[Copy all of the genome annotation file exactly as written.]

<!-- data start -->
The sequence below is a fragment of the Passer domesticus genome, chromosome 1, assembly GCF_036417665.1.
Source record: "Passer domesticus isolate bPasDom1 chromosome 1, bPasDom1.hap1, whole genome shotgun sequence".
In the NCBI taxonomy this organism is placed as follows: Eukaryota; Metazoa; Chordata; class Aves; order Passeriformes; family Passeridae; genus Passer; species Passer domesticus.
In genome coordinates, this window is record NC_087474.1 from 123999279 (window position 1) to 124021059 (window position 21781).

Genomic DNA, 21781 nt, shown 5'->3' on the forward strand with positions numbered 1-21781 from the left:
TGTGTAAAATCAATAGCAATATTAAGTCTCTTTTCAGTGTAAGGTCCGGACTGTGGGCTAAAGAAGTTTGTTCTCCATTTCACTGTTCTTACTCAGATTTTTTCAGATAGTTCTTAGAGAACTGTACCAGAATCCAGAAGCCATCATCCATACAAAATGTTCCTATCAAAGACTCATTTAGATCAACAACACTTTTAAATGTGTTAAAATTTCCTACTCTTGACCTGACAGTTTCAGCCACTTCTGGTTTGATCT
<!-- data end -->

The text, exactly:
The sequence below is a fragment of the Passer domesticus genome, chromosome 1, assembly GCF_036417665.1.
Source record: "Passer domesticus isolate bPasDom1 chromosome 1, bPasDom1.hap1, whole genome shotgun sequence".
In the NCBI taxonomy this organism is placed as follows: Eukaryota; Metazoa; Chordata; class Aves; order Passeriformes; family Passeridae; genus Passer; species Passer domesticus.
In genome coordinates, this window is record NC_087474.1 from 123999279 (window position 1) to 124021059 (window position 21781).

Genomic DNA, 21781 nt, shown 5'->3' on the forward strand with positions numbered 1-21781 from the left:
TGTGTAAAATCAATAGCAATATTAAGTCTCTTTTCAGTGTAAGGTCCGGACTGTGGGCTAAAGAAGTTTGTTCTCCATTTCACTGTTCTTACTCAGATTTTTTCAGATAGTTCTTAGAGAACTGTACCAGAATCCAGAAGCCATCATCCATACAAAATGTTCCTATCAAAGACTCATTTAGATCAACAACACTTTTAAATGTGTTAAAATTTCCTACTCTTGACCTGACAGTTTCAGCCACTTCTGGTTTGATCT